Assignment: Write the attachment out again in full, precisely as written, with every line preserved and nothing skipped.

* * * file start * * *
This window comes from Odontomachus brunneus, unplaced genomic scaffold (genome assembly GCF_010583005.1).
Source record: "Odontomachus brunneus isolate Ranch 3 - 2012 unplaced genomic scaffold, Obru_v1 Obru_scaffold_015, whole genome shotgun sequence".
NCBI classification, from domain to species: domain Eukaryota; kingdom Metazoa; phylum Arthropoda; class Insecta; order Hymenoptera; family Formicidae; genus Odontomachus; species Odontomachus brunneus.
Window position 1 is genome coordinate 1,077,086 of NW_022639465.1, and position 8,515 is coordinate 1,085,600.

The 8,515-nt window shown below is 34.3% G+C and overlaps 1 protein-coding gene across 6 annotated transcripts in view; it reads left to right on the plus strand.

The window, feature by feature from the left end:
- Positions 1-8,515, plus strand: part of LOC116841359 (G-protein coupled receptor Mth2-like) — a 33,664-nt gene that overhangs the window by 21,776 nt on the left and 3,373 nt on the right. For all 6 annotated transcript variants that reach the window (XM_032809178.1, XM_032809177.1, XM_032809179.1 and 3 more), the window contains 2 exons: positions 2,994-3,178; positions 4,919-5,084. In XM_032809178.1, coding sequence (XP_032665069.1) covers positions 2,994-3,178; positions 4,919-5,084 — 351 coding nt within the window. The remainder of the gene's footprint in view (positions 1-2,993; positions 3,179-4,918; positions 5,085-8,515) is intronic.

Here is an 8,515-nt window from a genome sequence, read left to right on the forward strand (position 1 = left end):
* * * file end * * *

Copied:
This window comes from Odontomachus brunneus, unplaced genomic scaffold (genome assembly GCF_010583005.1).
Source record: "Odontomachus brunneus isolate Ranch 3 - 2012 unplaced genomic scaffold, Obru_v1 Obru_scaffold_015, whole genome shotgun sequence".
NCBI classification, from domain to species: domain Eukaryota; kingdom Metazoa; phylum Arthropoda; class Insecta; order Hymenoptera; family Formicidae; genus Odontomachus; species Odontomachus brunneus.
Window position 1 is genome coordinate 1,077,086 of NW_022639465.1, and position 8,515 is coordinate 1,085,600.

The 8,515-nt window shown below is 34.3% G+C and overlaps 1 protein-coding gene across 6 annotated transcripts in view; it reads left to right on the plus strand.

The window, feature by feature from the left end:
- Positions 1-8,515, plus strand: part of LOC116841359 (G-protein coupled receptor Mth2-like) — a 33,664-nt gene that overhangs the window by 21,776 nt on the left and 3,373 nt on the right. For all 6 annotated transcript variants that reach the window (XM_032809178.1, XM_032809177.1, XM_032809179.1 and 3 more), the window contains 2 exons: positions 2,994-3,178; positions 4,919-5,084. In XM_032809178.1, coding sequence (XP_032665069.1) covers positions 2,994-3,178; positions 4,919-5,084 — 351 coding nt within the window. The remainder of the gene's footprint in view (positions 1-2,993; positions 3,179-4,918; positions 5,085-8,515) is intronic.

Here is an 8,515-nt window from a genome sequence, read left to right on the forward strand (position 1 = left end):